The Bank of Korea is in an emergency response mode -- monitoring global markets round-the-clock since Monday -- getting ready to intervene if there is excessive volatility.
After a two-day policy meeting, the U.S. Federal Reserve is widely expected to increase its benchmark borrowing rate Wednesday, ending a seven-year era of near-zero interest rates that has defined its response to the financial crisis.
|U.S. Federal Reserve board chair Janet Yellen. Global markets await the Fed's decision Wednesday on its benchmark interest rate, with a hike of 25 basis points widely expected. The uncertainty is what the Fed will say about how much and how fast it expects to raise rates again in coming months. (AP-Yonhap)|
“Should (local) financial and forex markets become excessively volatile (in reaction to the Fed’s decision), we will seek out market stabilization measures in consultation with the government and financial authorities,” the central bank said Monday.
BOK Gov. Lee Ju-yeol noted last week that the first step would be to pump liquidity into the markets.
While viewing a Fed rate hike as a near certainty, experts here are divided over how the local markets will react and what the onset of a monetary tightening cycle in the U.S. will entail for Korea.
Analysts like Yoo Seung-min of Samsung Securities and Park Seok-hyun of Eugene Investment & Securities stress that a U.S. rate change is already priced into local markets and that Wednesday’s Fed meeting may eliminate one big source of uncertainty.
“Results of the Federal Open Market Committee meeting (the Fed’s branch that determines the course of monetary policy) may untangle some of the questions about the U.S.’ future monetary policy stance and global economic conditions,” Park said.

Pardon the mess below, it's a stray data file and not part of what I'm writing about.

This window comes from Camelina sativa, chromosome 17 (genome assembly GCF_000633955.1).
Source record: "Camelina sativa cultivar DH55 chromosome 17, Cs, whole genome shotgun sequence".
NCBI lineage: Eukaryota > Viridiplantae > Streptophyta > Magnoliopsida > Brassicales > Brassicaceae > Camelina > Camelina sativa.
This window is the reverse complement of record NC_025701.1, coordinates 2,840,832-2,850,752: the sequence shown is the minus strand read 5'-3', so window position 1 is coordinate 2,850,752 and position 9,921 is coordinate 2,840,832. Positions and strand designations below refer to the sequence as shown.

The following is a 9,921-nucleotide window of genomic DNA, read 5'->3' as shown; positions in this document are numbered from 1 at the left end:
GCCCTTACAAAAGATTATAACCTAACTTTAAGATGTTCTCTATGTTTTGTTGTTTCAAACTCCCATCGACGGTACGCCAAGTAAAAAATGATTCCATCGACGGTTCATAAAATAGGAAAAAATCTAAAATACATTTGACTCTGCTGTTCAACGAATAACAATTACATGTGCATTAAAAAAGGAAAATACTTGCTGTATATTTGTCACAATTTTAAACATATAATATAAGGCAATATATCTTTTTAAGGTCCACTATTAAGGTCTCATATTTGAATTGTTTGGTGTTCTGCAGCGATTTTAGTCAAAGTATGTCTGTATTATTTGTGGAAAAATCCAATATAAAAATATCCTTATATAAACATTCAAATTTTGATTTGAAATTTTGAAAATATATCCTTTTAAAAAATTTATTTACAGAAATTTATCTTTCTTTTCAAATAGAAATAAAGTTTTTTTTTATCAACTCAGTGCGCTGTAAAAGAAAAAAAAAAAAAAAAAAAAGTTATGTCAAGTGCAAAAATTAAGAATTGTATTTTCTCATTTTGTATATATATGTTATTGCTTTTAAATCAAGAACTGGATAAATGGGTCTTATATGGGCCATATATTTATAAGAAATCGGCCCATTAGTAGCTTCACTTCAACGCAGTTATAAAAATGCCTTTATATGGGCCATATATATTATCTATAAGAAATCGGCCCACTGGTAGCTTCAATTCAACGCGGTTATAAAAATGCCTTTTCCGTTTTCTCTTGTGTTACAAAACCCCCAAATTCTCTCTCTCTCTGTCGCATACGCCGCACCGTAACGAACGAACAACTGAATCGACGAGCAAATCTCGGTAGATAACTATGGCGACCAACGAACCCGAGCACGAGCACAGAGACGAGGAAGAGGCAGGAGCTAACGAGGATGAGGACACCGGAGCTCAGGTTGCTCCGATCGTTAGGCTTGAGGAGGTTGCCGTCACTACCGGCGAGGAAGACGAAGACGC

Others are calling for a more conservative approach, warning that the U.S. policy change could evoke a new and perilous mix of global economic uncertainties coupled with recent swings in oil prices and a slowdown in China.
They also warn that a rise of more than 25 basis points in the Fed rate and signals of a faster-than-expected tightening cycle to follow could throw global markets into a tailspin.
Higher interest rates in the U.S. are likely to prompt a reversal of capital flows from emerging markets to the U.S.
Since the financial crisis, global investors gobbled up emerging-market assets -- particularly fixed income assets -- in the face of rock-bottom interest rates in the U.S. They are estimated to have invested $163 billion in Korea since 2009.
On Seoul’s main bourse Tuesday, foreigners continued a selling binge for the tenth consecutive session, dumping a net 352.5 billion won ($298 million) worth of local stocks. The benchmark KOSPI, however, ended 0.27 percent higher, as investors picked up oversold stocks and volatile crude oil prices showed some stability.
By Lee Sun-young (firstname.lastname@example.org)